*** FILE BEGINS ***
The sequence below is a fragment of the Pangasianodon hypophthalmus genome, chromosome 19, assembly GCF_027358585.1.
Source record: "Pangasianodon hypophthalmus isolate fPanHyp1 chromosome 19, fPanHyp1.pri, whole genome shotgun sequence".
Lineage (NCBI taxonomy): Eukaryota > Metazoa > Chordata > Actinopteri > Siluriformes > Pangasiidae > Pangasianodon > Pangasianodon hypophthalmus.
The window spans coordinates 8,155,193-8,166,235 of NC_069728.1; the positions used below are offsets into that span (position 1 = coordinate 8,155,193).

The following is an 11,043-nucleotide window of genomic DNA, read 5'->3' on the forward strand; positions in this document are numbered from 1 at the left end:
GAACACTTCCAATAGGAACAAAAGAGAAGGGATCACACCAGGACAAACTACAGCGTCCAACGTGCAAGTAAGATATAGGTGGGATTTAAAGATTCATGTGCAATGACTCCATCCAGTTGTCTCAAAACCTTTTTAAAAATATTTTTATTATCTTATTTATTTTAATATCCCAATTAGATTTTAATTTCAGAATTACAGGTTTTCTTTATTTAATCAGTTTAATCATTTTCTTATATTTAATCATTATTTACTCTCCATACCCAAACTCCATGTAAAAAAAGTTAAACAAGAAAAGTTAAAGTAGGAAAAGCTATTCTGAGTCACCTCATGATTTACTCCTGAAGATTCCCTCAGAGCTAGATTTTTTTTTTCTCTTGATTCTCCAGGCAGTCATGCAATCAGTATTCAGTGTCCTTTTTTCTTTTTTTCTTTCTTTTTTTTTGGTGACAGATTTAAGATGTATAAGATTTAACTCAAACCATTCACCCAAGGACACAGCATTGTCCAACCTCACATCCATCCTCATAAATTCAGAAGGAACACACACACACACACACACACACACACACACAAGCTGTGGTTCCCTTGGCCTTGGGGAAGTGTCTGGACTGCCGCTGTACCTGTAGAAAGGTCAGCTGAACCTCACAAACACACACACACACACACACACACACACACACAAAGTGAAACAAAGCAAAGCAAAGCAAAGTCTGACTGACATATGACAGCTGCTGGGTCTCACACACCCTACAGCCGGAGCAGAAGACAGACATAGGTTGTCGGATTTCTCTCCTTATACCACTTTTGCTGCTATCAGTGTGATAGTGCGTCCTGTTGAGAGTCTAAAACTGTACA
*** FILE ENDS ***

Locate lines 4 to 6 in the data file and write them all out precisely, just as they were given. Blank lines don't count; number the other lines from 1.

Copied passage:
The window spans coordinates 8,155,193-8,166,235 of NC_069728.1; the positions used below are offsets into that span (position 1 = coordinate 8,155,193).

The following is an 11,043-nucleotide window of genomic DNA, read 5'->3' on the forward strand; positions in this document are numbered from 1 at the left end:
GAACACTTCCAATAGGAACAAAAGAGAAGGGATCACACCAGGACAAACTACAGCGTCCAACGTGCAAGTAAGATATAGGTGGGATTTAAAGATTCATGTGCAATGACTCCATCCAGTTGTCTCAAAACCTTTTTAAAAATATTTTTATTATCTTATTTATTTTAATATCCCAATTAGATTTTAATTTCAGAATTACAGGTTTTCTTTATTTAATCAGTTTAATCATTTTCTTATATTTAATCATTATTTACTCTCCATACCCAAACTCCATGTAAAAAAAGTTAAACAAGAAAAGTTAAAGTAGGAAAAGCTATTCTGAGTCACCTCATGATTTACTCCTGAAGATTCCCTCAGAGCTAGATTTTTTTTTTCTCTTGATTCTCCAGGCAGTCATGCAATCAGTATTCAGTGTCCTTTTTTCTTTTTTTCTTTCTTTTTTTTTGGTGACAGATTTAAGATGTATAAGATTTAACTCAAACCATTCACCCAAGGACACAGCATTGTCCAACCTCACATCCATCCTCATAAATTCAGAAGGAACACACACACACACACACACACACACACACACAAGCTGTGGTTCCCTTGGCCTTGGGGAAGTGTCTGGACTGCCGCTGTACCTGTAGAAAGGTCAGCTGAACCTCACAAACACACACACACACACACACACACACACACACAAAGTGAAACAAAGCAAAGCAAAGCAAAGTCTGACTGACATATGACAGCTGCTGGGTCTCACACACCCTACAGCCGGAGCAGAAGACAGACATAGGTTGTCGGATTTCTCTCCTTATACCACTTTTGCTGCTATCAGTGTGATAGTGCGTCCTGTTGAGAGTCTAAAACTGTACA